Issue #34

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Reviews - archives
Each issue we offer reviews of books, tapes and videos by leaders in the ever expanding field of consciousness in business and the workplace.

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How the Way We Talk Can Change the Way We Work:
Seven Languages for Transformation

by Robert Kegan & Lisa Laskow Lahey

$24.95 cloth
241 pages

©2000
Jossey-Bass

Ph: 415-296-8810
kcorbin@aol.com

Leaders in business, medicine, education, and countless other professions have been striving to “revolutionize” their industries for decades. Some pay consulting firms millions of dollars to design strategic plans and breakthrough solutions. Plans are created. They are ratified by corporate leadership. Yet more often than not very little significant change actually occurs. Individually, we make countless sincere pledges to ourselves and to others to change in some important way. We may even temporarily accomplish the change, but we commonly return to status quo.

In How the Way We Talk Can Change the Way We Work: Seven Languages for Transformation, Harvard Graduate School of Education psychologists Robert Kegan and Lisa Laskow Lahey explain that most individuals and organizations are actually immune to deep and lasting change in spite of their best intentions to the contrary. If we want a more adequate understanding of the prospect of change, Kegan and Lahey suggest, we first need a better way of seeing into our own powerful inclination NOT to change.

Considering every workplace as a language community, Kegan and Lahey show us how poorly served are our aspirations for change by the ordinary language forms we use to talk with others and to think things through in our own heads. By actively engaging the reader in an illuminating series of personal explorations and case studies they introduce a new complement of language forms we can use to overcome our own immunity to change.

Through their work with many businesspeople, doctors, educators, and consultants, Kegan and Lahey have discovered compelling ways to diagnose and overcome our immunity to change. Their book shares a new “learning technology” enabling readers to make the same discoveries for themselves. The result is an unleashing of fresh energies and behaviors that truly foster growth and transformation in individuals and organizations.

Kegan and Lahey’s technology helps us see that for every unrealized commitment to change we genuinely hold and act out of, we also have a conflicting and harder to recognize commitment that prevents the very change we desire. A CEO, for example, may hold a genuine commitment to empowering her employees and fostering more collaboration in her organization. She may even take steps to distribute leadership, dole out responsibility to her staff, and provide professional development to enhance individual employees’ ability to assume new duties. But at the same time a part of her is simultaneously committed, tacitly, to maintaining control, or to feeling indispensable, or to preserving a past to which she has loyalties. She subtly or overtly undermines her new initiatives by behaviors in service of her hidden commitments. Her conflicting commitments create a dynamic equilibrium - her own version of an immune system - preventing real and lasting change. How can she overcome her immune system? Even if she does, how can her organization overcome its own immune system?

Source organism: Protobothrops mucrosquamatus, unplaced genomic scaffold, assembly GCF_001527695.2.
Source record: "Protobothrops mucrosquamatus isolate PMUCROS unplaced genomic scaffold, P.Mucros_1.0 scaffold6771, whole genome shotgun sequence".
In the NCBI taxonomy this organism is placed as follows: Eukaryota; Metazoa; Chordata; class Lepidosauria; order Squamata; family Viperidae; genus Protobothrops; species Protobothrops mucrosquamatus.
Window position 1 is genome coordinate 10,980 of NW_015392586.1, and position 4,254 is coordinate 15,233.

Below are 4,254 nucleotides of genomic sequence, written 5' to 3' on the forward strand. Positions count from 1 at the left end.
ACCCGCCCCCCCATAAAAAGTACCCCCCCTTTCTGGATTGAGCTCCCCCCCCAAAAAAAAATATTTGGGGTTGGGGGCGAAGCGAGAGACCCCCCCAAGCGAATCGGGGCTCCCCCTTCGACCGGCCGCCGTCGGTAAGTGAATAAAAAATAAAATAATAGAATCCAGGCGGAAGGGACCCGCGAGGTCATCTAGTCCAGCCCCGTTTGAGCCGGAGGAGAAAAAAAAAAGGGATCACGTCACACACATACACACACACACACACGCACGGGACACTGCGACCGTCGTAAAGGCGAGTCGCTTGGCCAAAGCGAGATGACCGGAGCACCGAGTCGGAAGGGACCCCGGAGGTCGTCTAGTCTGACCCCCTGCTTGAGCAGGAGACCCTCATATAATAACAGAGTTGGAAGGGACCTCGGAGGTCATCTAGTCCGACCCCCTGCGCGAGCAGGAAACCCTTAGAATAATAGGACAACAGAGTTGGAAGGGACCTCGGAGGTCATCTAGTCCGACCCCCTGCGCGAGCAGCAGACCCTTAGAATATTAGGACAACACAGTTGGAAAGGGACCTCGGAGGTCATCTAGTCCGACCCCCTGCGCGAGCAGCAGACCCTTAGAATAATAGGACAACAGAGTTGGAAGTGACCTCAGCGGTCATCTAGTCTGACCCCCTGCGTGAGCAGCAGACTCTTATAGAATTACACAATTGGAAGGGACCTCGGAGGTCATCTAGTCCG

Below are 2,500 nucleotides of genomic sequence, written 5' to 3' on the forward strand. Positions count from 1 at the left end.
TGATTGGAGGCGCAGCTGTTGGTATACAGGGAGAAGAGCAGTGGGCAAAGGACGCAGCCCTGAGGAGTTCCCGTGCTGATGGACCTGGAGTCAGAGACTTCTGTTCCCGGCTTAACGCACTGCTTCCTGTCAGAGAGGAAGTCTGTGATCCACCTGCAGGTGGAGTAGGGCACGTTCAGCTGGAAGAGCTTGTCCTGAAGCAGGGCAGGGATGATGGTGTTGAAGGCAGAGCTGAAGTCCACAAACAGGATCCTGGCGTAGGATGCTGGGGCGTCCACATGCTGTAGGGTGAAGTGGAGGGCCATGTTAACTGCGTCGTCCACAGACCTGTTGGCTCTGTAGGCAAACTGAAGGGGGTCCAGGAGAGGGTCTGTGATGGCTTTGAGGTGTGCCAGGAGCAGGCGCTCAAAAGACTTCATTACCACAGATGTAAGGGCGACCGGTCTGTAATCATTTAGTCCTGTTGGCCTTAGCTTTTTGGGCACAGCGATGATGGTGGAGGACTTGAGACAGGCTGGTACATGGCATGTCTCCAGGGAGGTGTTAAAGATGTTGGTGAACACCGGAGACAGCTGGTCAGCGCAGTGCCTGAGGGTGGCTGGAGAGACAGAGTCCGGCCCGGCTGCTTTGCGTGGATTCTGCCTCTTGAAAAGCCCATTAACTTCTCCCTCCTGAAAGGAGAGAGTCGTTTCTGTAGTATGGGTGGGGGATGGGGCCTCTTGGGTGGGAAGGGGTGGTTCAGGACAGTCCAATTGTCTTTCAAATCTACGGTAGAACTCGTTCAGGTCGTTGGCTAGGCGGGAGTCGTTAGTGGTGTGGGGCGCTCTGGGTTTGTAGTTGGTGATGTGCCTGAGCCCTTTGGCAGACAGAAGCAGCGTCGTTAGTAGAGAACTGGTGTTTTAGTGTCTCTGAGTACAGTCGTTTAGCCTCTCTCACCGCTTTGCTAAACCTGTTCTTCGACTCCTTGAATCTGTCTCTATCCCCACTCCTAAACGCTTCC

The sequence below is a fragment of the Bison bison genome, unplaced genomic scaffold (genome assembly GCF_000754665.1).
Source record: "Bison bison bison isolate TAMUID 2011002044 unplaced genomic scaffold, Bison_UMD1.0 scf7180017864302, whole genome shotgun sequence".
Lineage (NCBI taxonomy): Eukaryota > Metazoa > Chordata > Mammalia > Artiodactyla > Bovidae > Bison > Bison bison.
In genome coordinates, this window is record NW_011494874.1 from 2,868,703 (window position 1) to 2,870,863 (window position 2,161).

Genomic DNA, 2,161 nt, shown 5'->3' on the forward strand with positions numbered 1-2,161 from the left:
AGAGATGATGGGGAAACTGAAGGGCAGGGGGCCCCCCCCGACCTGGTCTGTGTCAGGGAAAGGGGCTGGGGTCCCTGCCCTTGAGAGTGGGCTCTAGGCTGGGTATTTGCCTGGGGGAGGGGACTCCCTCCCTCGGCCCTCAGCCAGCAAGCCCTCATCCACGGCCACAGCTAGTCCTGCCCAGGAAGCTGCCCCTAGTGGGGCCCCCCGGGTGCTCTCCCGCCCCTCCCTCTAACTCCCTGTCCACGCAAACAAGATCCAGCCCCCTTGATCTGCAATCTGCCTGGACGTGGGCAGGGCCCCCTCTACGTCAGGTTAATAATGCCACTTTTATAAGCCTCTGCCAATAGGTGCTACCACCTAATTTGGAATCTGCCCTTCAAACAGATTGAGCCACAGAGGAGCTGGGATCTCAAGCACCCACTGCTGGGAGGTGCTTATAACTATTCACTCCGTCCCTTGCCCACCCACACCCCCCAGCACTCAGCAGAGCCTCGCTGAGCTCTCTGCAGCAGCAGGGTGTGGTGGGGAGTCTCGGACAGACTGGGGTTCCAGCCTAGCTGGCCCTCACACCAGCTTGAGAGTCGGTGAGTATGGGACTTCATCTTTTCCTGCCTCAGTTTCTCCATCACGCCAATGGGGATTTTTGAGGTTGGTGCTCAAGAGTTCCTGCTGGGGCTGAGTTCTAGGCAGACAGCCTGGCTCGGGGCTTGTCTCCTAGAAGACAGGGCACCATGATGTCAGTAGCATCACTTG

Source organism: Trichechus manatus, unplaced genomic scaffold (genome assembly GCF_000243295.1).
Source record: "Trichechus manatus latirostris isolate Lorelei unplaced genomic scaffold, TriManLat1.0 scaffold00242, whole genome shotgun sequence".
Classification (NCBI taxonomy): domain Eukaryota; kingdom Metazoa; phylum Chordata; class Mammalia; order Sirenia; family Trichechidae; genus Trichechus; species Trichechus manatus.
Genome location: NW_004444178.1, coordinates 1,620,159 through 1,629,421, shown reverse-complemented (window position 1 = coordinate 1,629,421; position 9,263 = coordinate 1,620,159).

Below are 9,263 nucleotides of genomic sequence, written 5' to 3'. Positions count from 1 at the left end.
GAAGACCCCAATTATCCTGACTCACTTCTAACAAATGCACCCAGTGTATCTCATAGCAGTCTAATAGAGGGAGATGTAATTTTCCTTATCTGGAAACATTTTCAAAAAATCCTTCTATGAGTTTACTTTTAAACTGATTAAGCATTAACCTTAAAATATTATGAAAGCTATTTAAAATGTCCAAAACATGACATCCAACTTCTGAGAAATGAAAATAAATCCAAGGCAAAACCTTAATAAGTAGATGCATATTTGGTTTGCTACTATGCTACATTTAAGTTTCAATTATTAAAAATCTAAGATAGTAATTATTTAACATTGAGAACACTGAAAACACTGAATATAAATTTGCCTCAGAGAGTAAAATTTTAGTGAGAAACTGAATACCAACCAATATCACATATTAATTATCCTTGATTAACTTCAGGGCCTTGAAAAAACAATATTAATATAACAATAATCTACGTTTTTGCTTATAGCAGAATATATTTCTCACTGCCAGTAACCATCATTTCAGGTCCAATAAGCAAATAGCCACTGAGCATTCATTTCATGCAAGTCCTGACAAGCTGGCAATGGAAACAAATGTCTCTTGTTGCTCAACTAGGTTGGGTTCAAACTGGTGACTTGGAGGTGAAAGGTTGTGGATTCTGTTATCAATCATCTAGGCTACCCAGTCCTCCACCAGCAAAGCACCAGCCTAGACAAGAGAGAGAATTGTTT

How the Way We Talk Can Change the Way We Work shows us how to transform the familiar work languages of:

  • Praising or stroking into ongoing regard
  • Complaint and regret into the expression of energy-releasing belief and mission
  • Blame and avoidance into responsibility
  • Unfulfilled “new year’s resolutions” into diagnosable immunities to change
  • Status-quo-preserving assumptions into immunity-disrupting ideas and actions

An Outward Bound ropes course for the mind, How the Way We Talk Can Change the Way We Work offers important insight into the complex subject of how we can achieve what we conceive.

Dr. Kegan is the first William and Miriam Meehan Professor of Adult Learning and Professional Development at the Harvard Graduate School of Education. He lectures and consults widely within the United States and has been the recipient of numerous professional awards and honorary doctorates. The author and lead researcher of a theory of the evolution of adult competencies, his books, The Evolving Self: Problem and Process in Human Development, and In Over Our Heads: The Mental Demands of Modem Life, have been translated and published throughout the world.

Dr. Lahey is research director of the Change Leadership Group at the Harvard Graduate School of Education, and cofounder and senior consultant at Minds at Work, a developmentally oriented consulting firm that works with businesses and schools to tum workplace problems and issues into opportunities for transformational learning.

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